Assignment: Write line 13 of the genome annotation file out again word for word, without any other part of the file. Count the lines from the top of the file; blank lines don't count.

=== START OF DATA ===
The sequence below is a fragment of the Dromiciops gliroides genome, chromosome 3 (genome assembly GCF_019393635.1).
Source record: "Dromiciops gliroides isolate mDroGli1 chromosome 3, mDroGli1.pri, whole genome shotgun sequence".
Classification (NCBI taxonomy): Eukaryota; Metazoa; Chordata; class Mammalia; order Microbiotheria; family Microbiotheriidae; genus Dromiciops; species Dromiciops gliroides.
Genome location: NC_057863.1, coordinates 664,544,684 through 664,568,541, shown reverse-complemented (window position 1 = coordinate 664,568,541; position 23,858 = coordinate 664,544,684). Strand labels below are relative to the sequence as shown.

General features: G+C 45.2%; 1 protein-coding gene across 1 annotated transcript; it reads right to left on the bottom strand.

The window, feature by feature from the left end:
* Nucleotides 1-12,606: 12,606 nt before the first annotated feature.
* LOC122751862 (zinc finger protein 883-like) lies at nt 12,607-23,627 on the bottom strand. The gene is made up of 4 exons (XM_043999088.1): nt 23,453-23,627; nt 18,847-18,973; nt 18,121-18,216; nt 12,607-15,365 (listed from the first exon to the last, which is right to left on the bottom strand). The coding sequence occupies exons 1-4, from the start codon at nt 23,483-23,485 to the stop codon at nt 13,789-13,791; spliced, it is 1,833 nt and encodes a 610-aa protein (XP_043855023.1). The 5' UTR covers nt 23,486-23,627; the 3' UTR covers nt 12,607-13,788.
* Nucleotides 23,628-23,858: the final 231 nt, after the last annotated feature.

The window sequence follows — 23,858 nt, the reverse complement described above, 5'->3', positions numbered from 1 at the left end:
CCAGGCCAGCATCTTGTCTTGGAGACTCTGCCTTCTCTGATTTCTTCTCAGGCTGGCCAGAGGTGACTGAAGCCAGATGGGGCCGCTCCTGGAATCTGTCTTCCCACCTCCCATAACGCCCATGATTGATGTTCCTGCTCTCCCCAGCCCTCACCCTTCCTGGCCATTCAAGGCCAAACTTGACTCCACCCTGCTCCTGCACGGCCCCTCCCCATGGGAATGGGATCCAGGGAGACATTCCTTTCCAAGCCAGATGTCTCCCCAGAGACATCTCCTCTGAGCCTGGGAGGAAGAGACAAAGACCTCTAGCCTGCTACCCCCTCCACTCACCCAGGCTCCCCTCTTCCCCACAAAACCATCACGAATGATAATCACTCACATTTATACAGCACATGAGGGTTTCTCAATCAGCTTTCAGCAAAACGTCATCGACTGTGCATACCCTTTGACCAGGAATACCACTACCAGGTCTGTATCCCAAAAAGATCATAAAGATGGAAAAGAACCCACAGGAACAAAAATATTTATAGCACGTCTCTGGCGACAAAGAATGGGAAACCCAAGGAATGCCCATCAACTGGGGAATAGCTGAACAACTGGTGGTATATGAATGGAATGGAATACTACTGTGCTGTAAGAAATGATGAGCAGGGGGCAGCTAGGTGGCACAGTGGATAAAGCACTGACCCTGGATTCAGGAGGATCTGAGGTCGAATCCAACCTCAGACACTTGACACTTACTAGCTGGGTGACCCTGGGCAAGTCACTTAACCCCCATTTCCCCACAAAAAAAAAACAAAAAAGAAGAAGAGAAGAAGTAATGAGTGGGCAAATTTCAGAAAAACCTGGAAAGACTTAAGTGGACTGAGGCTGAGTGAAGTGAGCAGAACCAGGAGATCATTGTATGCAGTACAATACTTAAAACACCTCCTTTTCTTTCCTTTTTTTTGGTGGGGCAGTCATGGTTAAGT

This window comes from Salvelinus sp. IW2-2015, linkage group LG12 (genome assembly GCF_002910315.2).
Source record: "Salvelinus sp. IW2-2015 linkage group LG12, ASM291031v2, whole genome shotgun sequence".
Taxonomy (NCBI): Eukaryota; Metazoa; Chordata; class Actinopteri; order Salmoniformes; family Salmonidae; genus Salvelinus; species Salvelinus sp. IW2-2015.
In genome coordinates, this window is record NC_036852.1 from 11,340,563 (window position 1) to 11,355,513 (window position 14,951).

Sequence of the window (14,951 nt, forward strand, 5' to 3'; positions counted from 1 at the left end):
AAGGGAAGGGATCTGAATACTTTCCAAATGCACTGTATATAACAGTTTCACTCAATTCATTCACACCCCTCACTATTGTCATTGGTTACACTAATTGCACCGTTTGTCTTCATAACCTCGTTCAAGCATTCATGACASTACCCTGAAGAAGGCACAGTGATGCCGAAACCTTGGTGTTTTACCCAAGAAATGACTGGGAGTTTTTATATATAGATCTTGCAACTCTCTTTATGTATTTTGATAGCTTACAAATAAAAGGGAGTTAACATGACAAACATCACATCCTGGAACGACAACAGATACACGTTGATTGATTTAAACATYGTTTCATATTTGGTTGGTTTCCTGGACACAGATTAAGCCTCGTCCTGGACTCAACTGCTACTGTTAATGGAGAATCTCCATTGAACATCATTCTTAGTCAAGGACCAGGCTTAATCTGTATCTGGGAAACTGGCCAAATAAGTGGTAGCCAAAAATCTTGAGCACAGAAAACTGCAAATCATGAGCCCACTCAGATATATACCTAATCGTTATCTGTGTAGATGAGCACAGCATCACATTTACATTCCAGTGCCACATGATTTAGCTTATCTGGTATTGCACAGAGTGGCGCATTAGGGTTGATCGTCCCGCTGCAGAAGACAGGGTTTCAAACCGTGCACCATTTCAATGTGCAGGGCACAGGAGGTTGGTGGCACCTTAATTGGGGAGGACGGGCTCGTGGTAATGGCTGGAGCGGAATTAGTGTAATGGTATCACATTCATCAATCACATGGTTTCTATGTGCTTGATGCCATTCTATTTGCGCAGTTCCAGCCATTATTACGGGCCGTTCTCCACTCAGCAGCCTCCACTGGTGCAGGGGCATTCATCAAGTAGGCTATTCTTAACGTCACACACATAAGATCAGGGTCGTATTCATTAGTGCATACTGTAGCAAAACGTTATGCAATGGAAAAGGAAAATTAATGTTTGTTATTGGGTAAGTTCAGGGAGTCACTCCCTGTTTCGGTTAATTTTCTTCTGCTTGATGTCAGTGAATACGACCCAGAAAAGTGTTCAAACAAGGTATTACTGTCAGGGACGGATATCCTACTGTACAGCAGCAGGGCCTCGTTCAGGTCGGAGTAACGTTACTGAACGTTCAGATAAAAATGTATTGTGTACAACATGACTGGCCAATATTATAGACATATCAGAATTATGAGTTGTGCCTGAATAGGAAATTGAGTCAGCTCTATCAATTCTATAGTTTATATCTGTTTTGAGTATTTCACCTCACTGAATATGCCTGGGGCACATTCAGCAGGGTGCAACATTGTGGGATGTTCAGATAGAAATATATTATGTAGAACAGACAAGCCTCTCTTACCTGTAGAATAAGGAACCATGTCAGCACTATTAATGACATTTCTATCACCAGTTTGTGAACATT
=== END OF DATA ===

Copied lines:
Source record: "Salvelinus sp. IW2-2015 linkage group LG12, ASM291031v2, whole genome shotgun sequence".